Dr Dilis Clares Materia Medica
Introduction to the Dispensing of Dr Clare’s Blended Herbs
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(Last edited: Tuesday, 31 March 2015, 10:43 PM)
Also Known As:
Avena, Oatstraw, Wild Oat Herb.
People Use This For:
Oats are also used for acute or chronic anxiety, excitation and stress. Nervous exhaustion, depressive states, insomnia.R1 pp.234 menopause.R2 pp.317
No concerns regarding safety when used orally and appropriately.69,70,71,72 Oat bran has Generally Recognized as Safe (GRAS) status in the US.73
No concerns regarding safety when used topically and appropriately.74
Pregnancy and Lactation: Refer to a Medical Herbalist.
Insufficient evidence to comment on the effectiveness for stress.
Mechanism of Action:
The applicable parts of oats are the seeds and straw. There is no research done on the effects on nervous exhaustion or mood.
Orally, oats are usually very well tolerated.
Interactions with Herbs & Supplements:
Interactions with Drugs:
Interactions with Foods:
Interactions with Lab Tests:
See below for Coeliac Disease.
Interactions with Diseases or Conditions:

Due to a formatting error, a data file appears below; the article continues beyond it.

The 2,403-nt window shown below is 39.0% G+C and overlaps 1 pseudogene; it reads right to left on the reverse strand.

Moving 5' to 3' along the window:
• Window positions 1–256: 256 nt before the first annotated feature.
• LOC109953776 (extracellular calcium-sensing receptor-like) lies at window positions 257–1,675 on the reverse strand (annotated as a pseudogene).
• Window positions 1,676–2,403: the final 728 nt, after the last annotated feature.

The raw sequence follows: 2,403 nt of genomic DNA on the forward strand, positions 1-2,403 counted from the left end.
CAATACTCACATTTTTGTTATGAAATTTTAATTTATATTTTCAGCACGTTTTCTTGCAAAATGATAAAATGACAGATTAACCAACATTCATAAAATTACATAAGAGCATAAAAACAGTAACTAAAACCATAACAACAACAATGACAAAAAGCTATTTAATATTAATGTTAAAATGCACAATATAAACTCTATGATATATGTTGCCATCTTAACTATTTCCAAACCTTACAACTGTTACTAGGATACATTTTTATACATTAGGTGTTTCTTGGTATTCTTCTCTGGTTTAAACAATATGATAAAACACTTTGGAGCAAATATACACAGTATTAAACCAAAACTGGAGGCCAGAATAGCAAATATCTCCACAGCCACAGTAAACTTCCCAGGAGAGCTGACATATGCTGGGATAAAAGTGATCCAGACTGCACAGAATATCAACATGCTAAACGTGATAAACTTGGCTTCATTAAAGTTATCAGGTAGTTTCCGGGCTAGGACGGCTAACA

Celiac Disease: Oats and oat bran are generally excluded from gluten-free diets. However, oat products that are not contaminated with wheat, rye, or barley do not appear to cause adverse effects in nutrition, intestinal histology, or serology in adults with celiac disease in remission.75
Oral: Traditionally milky oat pods are also used as a tincture and tea.
Topical: No typical dosage.
Dr Clare’s Comments:
Although there is unlikely to be any problem with Wild Oat infusion or tincture for celiac patients I don’t prescribe it because patients feel anxious about it in the remedy. This is traditionally used as a very nourishing herb for stamina in the nervous system. Particularly good for exhaustion from chronic stress especially with a poor sleeping pattern. It is suitable for all ages.
Specific References: OATS
69. FDA Talk Paper. FDA Allows Whole Oat Foods to make Claim on Reducing the Risk of Heart Disease. 1997. Available at: vm.cfsan.fda.gov/~lrd/tpoats.html.
70. American Dietetic Association Website. Available at: www.eatright.org/adap1097.html (Accessed 16 July 1999).
71. Food and Drug Administration. Food labeling: health claims: oats and coronary heart disease. Fed Regist 1996;61:296-313.
72. Foulke J. FDA Allows Whole Oat Foods To Make Health Claim on Reducing the Risk of Heart Disease. FDA Talk Paper. 1997. Available at: http://www.fda.gov/bbs/topics/ANSWERS/ANS00782.html.
73. FDA. Center for Food Safety and Applied Nutrition, Office of Premarket Approval, EAFUS: A food additive database. Available at: vm.cfsan.fda.gov/~dms/eafus.html.
74. McGuffin M, Hobbs C, Upton R, Goldberg A, eds. American Herbal Products Association's Botanical Safety Handbook. Boca Raton, FL: CRC Press, LLC 1997.
75. Storsrud S, Olsson M, Arvidsson Lenner R, et al. Adult coeliac patients do tolerate large amounts of oats. Eur J Clin Nutr 2003;57:163-9.